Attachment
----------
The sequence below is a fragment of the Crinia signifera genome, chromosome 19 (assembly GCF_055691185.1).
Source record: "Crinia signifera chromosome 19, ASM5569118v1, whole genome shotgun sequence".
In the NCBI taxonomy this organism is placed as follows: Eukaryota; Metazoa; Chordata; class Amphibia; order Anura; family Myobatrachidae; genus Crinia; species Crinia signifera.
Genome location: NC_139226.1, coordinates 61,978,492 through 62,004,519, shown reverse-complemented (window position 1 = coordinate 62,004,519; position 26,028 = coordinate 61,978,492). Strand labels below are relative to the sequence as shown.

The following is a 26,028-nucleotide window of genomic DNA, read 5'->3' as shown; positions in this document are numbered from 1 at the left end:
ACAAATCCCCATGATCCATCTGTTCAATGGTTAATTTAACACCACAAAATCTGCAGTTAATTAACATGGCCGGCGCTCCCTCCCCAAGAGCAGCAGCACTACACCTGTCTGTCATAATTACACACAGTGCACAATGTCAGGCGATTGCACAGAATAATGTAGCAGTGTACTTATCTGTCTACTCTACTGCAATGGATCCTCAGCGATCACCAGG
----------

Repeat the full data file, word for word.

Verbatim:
The sequence below is a fragment of the Crinia signifera genome, chromosome 19 (assembly GCF_055691185.1).
Source record: "Crinia signifera chromosome 19, ASM5569118v1, whole genome shotgun sequence".
In the NCBI taxonomy this organism is placed as follows: Eukaryota; Metazoa; Chordata; class Amphibia; order Anura; family Myobatrachidae; genus Crinia; species Crinia signifera.
Genome location: NC_139226.1, coordinates 61,978,492 through 62,004,519, shown reverse-complemented (window position 1 = coordinate 62,004,519; position 26,028 = coordinate 61,978,492). Strand labels below are relative to the sequence as shown.

The following is a 26,028-nucleotide window of genomic DNA, read 5'->3' as shown; positions in this document are numbered from 1 at the left end:
ACAAATCCCCATGATCCATCTGTTCAATGGTTAATTTAACACCACAAAATCTGCAGTTAATTAACATGGCCGGCGCTCCCTCCCCAAGAGCAGCAGCACTACACCTGTCTGTCATAATTACACACAGTGCACAATGTCAGGCGATTGCACAGAATAATGTAGCAGTGTACTTATCTGTCTACTCTACTGCAATGGATCCTCAGCGATCACCAGG